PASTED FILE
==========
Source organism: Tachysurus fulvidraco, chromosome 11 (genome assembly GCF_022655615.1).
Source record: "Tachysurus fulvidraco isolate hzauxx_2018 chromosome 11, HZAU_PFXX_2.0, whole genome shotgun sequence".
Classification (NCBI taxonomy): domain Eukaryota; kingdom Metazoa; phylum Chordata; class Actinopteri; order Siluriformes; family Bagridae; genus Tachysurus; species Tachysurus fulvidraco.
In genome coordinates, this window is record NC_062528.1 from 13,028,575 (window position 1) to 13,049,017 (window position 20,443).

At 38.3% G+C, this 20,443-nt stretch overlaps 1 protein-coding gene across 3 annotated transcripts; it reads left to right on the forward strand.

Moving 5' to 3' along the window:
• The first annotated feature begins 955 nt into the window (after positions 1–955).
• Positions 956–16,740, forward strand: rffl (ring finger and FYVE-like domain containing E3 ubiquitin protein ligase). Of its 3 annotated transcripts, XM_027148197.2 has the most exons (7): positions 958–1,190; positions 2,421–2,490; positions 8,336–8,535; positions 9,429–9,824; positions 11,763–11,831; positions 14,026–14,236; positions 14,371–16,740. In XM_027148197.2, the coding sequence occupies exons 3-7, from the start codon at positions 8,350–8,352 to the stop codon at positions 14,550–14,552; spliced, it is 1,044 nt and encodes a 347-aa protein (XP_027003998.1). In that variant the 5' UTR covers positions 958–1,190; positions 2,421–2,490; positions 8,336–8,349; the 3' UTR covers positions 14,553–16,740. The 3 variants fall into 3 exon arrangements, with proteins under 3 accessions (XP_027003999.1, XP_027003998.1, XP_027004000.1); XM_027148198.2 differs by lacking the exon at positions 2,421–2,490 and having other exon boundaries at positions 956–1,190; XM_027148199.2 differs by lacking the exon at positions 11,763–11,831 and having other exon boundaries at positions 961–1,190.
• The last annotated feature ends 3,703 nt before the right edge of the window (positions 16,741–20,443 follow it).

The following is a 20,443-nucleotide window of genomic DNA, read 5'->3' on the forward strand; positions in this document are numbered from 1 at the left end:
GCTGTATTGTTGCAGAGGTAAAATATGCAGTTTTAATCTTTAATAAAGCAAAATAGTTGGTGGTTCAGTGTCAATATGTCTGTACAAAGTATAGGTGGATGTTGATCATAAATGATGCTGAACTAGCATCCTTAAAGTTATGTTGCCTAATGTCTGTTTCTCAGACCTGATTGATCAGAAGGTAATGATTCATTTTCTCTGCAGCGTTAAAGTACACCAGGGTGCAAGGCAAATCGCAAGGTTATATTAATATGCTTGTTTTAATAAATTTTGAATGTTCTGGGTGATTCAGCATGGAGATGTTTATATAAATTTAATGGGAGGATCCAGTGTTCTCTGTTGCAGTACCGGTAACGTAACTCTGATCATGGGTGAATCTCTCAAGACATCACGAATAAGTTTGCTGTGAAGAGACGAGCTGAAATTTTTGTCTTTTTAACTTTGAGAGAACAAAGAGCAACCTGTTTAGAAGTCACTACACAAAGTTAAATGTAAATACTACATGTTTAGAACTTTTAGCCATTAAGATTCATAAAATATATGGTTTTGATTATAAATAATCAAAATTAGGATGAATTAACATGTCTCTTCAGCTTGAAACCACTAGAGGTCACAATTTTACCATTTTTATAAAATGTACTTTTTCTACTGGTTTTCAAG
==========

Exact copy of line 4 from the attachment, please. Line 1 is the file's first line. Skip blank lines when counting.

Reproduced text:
In genome coordinates, this window is record NC_062528.1 from 13,028,575 (window position 1) to 13,049,017 (window position 20,443).